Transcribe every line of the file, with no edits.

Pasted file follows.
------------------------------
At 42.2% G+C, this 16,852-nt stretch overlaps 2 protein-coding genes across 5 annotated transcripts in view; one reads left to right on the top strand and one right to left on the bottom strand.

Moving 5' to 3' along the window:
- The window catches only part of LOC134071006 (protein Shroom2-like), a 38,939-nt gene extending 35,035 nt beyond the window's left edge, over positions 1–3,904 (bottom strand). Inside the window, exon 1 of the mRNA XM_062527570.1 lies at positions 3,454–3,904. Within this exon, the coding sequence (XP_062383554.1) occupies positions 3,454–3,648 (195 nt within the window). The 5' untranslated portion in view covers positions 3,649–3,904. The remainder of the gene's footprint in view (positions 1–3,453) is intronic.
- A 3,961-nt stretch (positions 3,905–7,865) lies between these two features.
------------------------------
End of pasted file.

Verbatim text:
At 42.2% G+C, this 16,852-nt stretch overlaps 2 protein-coding genes across 5 annotated transcripts in view; one reads left to right on the top strand and one right to left on the bottom strand.

Moving 5' to 3' along the window:
- The window catches only part of LOC134071006 (protein Shroom2-like), a 38,939-nt gene extending 35,035 nt beyond the window's left edge, over positions 1–3,904 (bottom strand). Inside the window, exon 1 of the mRNA XM_062527570.1 lies at positions 3,454–3,904. Within this exon, the coding sequence (XP_062383554.1) occupies positions 3,454–3,648 (195 nt within the window). The 5' untranslated portion in view covers positions 3,649–3,904. The remainder of the gene's footprint in view (positions 1–3,453) is intronic.
- A 3,961-nt stretch (positions 3,905–7,865) lies between these two features.